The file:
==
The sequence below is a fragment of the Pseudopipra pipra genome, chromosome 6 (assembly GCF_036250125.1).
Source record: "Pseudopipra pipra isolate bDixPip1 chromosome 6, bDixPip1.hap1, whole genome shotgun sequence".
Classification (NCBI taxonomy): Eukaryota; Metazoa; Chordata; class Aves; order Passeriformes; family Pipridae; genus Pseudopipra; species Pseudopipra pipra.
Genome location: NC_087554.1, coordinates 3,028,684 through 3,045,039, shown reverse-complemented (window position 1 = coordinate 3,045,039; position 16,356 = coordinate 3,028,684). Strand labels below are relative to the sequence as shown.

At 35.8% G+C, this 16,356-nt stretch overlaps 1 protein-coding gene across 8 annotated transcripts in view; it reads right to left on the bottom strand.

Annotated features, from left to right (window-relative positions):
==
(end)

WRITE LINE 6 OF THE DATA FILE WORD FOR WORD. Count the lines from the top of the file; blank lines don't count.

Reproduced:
Annotated features, from left to right (window-relative positions):